On Tuesday, Peloton slapped back, filing Counterclaims against both the music publisher plaintiffs and the National Music Publisher’s Association (“NMPA”) for anti-trust violations of the Sherman Act and tortious interference. Contrary to the claims of the Complaint, Peloton argues in its Counterclaims that it did attempt to negotiate appropriate licensing, and that it has entered into licenses with publishers and the performing rights organizations for the use of the songs, but that its efforts were stymied by the anticompetitive behavior of the NMPA and the named music publishers.

The problem, Peloton claims, is that the publishers’ synchronization license structure (traditionally done on a song-by-song basis) is ill-suited to Peloton’s situation where a catalog-wide license would be more appropriate. In the copyright world, synchronization licenses allow a licensee to synchronize music with visual media of some kind. Peloton alleges that it invested tens of millions of dollars building systems and an infrastructure to enable licensing mechanisms appropriate for its business. It attempted to negotiate with NMPA for these sync licenses even while the NMPA would not identify the specific publishes on whose behalf it was negotiating, and even while the NMPA insisted on payment for song licenses from every publisher regardless of whether Peloton had any desire to actually use that publisher’s songs. When license negotiations ultimately broke down in early 2019, Peloton attempted to pursue licenses directly with the music publishers whose works Peloton desired to use on its service. However, these negotiations suddenly ceased “in a near-simultaneous and identical fashion”, which Peloton believes was the result of pressure from NMPA and its leadership.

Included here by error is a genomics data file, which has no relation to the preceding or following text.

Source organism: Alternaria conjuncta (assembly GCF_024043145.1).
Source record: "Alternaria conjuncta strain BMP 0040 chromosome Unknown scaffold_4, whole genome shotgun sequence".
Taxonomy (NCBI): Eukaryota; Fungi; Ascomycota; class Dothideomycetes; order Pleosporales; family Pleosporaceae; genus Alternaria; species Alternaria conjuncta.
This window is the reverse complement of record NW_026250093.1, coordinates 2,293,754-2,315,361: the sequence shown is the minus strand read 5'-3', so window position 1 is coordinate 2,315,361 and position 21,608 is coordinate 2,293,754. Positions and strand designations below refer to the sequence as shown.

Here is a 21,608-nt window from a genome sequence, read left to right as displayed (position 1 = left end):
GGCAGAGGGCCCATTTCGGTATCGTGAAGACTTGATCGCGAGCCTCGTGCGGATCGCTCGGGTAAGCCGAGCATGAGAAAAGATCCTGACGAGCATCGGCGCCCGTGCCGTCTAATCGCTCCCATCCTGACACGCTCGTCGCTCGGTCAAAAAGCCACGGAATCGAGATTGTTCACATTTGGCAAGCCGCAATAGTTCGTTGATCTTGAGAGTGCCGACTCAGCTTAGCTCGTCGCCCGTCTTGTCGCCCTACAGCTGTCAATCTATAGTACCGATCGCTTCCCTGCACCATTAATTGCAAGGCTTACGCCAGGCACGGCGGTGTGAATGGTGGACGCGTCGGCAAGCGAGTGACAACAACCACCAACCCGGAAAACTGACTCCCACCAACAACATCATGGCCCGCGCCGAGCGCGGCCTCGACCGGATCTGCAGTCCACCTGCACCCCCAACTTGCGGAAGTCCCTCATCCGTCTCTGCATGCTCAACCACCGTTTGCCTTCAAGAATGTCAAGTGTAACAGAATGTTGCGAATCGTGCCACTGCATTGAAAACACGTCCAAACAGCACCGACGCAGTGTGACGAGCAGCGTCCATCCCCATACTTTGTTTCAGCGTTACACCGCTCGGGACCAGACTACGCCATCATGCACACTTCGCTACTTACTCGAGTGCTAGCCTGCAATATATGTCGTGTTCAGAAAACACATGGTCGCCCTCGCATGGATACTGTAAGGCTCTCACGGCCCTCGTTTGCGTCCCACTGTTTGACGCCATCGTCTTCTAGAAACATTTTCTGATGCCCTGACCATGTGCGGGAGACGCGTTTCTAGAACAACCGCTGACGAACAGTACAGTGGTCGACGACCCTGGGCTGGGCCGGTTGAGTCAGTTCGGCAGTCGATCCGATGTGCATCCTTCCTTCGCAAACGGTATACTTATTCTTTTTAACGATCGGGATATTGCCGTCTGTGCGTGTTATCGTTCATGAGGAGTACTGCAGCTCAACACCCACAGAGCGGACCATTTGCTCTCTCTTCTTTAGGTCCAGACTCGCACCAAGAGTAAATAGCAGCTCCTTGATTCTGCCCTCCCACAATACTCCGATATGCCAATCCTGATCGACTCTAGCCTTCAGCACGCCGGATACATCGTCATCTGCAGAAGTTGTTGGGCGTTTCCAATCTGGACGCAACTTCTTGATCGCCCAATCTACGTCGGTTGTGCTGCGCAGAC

The lawsuit, and Peloton’s counterclaims, highlight issues that have long existed in the copyright world, including the concentration of publishing rights in a relatively small number of entities, a great imbalance of negotiating power for businesses both small and large looking to license copyrighted works, and even a lack of transparency as to who owns rights to various musical works. While the Music Modernization Act of 2018 sought to address some of these issues, some of its key components (like a centralized ownership database) have yet to be established. Time will tell whether this lawsuit will bring further changes to the copyright industry or whether Peloton will be forced to bend its practices to match the current licensing structure.



Fuct, a L.A. based clothing brand will be infront of the U.S. Supreme later this month. In the past, the United States Patent and Trademark Office (“USPTO”) has prohibited registration of marks that constitute immoral or scandalous matter, as well as marks that are disparaging. In 2017, the Supreme Court famously overturned the USPTO’s ban on “disparaging” trademarks when it permitted registration of the mark “The Slants” for an Asian-American rock band (Matal v. Tam, 137 S. Ct. 1744 (2017)). Now the Supreme Court will turn its attention to the question of whether the scandalous-marks provision is similarly unconstitutional.